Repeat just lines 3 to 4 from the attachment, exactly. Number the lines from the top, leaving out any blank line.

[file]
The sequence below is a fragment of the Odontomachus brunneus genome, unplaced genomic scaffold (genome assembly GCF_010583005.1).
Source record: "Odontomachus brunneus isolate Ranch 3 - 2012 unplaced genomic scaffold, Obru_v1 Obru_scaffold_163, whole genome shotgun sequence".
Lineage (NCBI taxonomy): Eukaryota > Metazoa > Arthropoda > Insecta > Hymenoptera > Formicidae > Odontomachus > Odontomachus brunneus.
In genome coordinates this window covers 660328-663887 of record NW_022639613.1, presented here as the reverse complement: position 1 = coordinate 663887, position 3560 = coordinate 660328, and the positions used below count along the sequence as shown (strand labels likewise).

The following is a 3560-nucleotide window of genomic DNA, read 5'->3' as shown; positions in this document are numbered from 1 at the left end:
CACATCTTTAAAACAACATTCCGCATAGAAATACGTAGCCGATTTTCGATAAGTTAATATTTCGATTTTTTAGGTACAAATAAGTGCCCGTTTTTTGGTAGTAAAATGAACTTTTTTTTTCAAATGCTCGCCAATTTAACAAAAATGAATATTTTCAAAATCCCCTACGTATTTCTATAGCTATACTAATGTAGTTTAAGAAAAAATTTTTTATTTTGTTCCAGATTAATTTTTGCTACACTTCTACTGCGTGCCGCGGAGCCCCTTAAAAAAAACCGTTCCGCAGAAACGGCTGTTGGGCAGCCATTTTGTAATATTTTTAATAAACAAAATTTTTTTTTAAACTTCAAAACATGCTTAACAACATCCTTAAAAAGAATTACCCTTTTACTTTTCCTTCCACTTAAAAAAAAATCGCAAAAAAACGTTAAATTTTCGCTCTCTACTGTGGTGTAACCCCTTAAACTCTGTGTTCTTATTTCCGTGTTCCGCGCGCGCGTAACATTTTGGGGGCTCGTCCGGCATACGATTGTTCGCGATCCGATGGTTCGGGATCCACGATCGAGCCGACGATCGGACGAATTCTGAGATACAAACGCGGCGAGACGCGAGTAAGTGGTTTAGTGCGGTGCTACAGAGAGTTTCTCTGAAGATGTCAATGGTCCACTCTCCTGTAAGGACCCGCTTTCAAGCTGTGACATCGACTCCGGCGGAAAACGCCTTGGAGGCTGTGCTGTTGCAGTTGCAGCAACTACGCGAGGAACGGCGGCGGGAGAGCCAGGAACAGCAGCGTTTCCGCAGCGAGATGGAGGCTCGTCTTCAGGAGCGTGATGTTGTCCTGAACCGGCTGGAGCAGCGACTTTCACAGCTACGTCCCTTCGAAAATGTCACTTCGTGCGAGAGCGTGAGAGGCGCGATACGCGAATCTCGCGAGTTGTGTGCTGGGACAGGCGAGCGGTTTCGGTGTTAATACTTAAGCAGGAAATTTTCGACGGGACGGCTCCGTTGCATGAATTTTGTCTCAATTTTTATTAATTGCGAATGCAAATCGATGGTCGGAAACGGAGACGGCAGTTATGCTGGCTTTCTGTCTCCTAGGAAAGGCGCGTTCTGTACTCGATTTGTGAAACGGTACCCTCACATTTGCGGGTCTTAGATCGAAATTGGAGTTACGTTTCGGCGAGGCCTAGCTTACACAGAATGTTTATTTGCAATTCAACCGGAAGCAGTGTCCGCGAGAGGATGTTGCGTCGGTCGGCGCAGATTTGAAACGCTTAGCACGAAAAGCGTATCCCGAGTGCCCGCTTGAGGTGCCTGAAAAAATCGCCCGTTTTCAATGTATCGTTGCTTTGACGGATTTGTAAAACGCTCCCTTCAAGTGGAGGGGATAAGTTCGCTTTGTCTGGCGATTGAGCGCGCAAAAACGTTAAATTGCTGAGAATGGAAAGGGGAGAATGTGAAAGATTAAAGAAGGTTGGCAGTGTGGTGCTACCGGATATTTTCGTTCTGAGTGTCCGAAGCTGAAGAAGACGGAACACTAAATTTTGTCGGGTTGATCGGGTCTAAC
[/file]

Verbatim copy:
Lineage (NCBI taxonomy): Eukaryota > Metazoa > Arthropoda > Insecta > Hymenoptera > Formicidae > Odontomachus > Odontomachus brunneus.
In genome coordinates this window covers 660328-663887 of record NW_022639613.1, presented here as the reverse complement: position 1 = coordinate 663887, position 3560 = coordinate 660328, and the positions used below count along the sequence as shown (strand labels likewise).